Once upon a time there was a boy who lived alone in a stone hut on the side of a mountain. The Boy had no idea where his parents had gone. One night he had awoken to the sound of thunder rolling in the distance. He looked high and low for his parents, but he could not find them. He never saw them again.
All the boy had for companions were a dog, named Harald (after the great conqueror), the cow, two pigs, the chickens, the goats, and the wind that blew through the tree of stories.
Weeks passed. Then one day another storm came. The wind blew so hard that several leaves fell from the tree of stories.
The next morning, the boy and Harald went about their rounds, feeding the animals with what food was left (the boy began to worry that with his parents gone, the feed would not last long), milking the cow, checking for eggs. That was when the boy and the dog came across the fallen leaves.
They were unlike anything the boy had ever seen.
Maybe you are saying to yourself…”Hadn’t the boy seen the leaves in the tree? Aren’t leaves just leaves?” and to a point, you’d be right. But that is not what I mean. These leaves were indeed different in a very special way.
When the boy picked them up, he would see things in his mind. Things he’d never learned about. Places he’d never been. His head would swell with sweet music and his heart would race as stories played out in his mind.
He turned and spoke to Harald. For a dog often is the best thing to talk to when no one is around (and is also often the best thing to talk to in a room full of people). The boy said, “Harald. I have an idea that may save us both.”
Harald panted back his support and excitement.
“Harald, you and I are going to the valley today, to town.”
And so the dog, who had made many trips to town with the boy’s father, led the way. And the boy followed.
That day the boy went to the inn. He knew that the tavern at the inn hosted many famous traveling musicians. When he entered the inn it was midday. Adjusting to the the dark coolness of the tavern, he saw in the dim light that a few elderly men were drinking, seated apart. Behind the bar was a very young barmaid, maybe only five years older than the boy himself.
“You’re too young to be here” she said to the boy, looking up from wiping down a glass.
“I could say the same for you my lady.” the boy replied.
From behind him one of the old men laughed and mockingly echoed “My lady. Woo boy. That is rich.”
The barmaid looked down at the bar in front of her. The boy looked at the sawdust floor. There was an awkward moment’s silence only to be broken when the girl snapped, “You be keeping a civil tongue Tom McFarlane, or me da will be kicking ya out after kickin’ your bony arse.” Turning back to the boy she said, “What is your business here boy?”
The boy, taking a seat at the bar, then explained his idea. All the while, he could not shake a case of the goosebumps that only intensified every time the girl looked at him or spoke. In the end, the two came to a deal.
That afternoon, before the evening’s main act arrived, the boy took to the stage and began to recite the story from the first leaf.
He stumbled through it. He discovered what stage fright meant. He left the stage to the sound of booing. He knew he did not deserve the food he’d negotiated for from the girl, the innkeeper’s daughter.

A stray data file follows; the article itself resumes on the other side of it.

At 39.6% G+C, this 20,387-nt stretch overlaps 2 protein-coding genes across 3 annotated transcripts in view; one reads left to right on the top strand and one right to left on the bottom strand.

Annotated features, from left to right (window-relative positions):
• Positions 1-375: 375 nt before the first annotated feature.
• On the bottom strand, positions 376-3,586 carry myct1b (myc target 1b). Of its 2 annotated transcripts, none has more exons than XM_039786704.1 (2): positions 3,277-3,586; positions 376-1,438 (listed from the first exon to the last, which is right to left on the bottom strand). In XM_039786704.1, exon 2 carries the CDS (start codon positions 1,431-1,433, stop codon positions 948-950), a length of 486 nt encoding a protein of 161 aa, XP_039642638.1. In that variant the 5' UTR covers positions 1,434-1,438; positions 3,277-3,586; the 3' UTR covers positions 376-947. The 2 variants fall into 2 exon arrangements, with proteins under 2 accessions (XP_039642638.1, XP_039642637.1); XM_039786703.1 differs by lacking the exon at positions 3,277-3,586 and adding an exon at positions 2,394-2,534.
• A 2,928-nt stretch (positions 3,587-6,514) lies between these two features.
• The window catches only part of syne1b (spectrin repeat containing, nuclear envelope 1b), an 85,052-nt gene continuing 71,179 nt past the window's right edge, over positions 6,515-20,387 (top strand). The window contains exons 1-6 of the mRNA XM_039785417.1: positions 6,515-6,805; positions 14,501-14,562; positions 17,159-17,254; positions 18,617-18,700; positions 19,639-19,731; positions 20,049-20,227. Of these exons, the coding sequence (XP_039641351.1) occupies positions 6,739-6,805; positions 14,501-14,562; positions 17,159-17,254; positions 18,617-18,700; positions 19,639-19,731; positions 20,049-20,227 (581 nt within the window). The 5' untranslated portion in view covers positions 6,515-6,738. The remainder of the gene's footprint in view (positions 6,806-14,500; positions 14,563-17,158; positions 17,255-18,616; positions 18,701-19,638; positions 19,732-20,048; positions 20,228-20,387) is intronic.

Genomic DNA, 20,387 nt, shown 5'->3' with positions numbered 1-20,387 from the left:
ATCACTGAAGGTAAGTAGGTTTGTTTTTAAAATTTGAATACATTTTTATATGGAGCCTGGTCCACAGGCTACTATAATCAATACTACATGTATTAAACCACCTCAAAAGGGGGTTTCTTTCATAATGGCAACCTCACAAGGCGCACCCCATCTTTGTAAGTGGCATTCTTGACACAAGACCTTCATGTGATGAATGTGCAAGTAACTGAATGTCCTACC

He went to leave without collecting his food as payment.
It was then that the girl called him into the kitchen. There, he found a table laid out with food and a tray on the the floor filled with good things for Harald.
“You need practice.” said the girl. I liked your story. Tell me, just me, another.
The Boy who on stage had merely recited the first story as he had seen in the leaf, now grabbed the leaf. And the story flowed through him.
He made funny voices.
He became the story.
The girl laughed and cried and clapped. At the end. She kissed his cheek and said, “Come back tomorrow night. You will be the main act. But if you are going to hold that leaf…if it’s the difference between the two tales I just saw, you better disguise it.”
The Boy looked at the girl, afraid, shocked.
“Do you think you are the only artist to have a story tree?” She asked. “All the good ones do.”
And so it went. For years.
The Boy became a great and famous traveling act. He more than saved the farm. He had enough to hire men to look after it while he was away. Always, he took Harald with him.
And always, every time he visited the inn in the valley, he would bring two leaves.
He would tell his tale for the public and then, at the table in back, he would tell his tale for the innkeeper’s daughter.
And in time, with her father’s retirement, she became the innkeeper. And though the boy’s fortune grew vast, she had the only real pay he wanted.
At the end of their private story she would plant a single kiss on his cheek. And the boy, now a man, would feel like the richest man alive.
And so it went, down past each year, past the birth of Harald’s son and grandson. Past the time of many a cow and chicken. Until the boy, now a man, grew old…until the time of the tree’s passing also came at last.
And the boy, now an old man, took the last leaf, went to the valley, and found the innkeeper’s daughter, now old as well, but beautiful and kind as ever.
Holding out the leaf to his beloved he said, “This, my lady, is the last story I have from the tree. But I will not tell it. All these years you and I have been the real story here. Not these tales and songs. Will you have me? Will you finish our story with me? Together? Till the end?”
“Of course.” she said. And kissing his cheek, she said, “I thought you’d never ask.”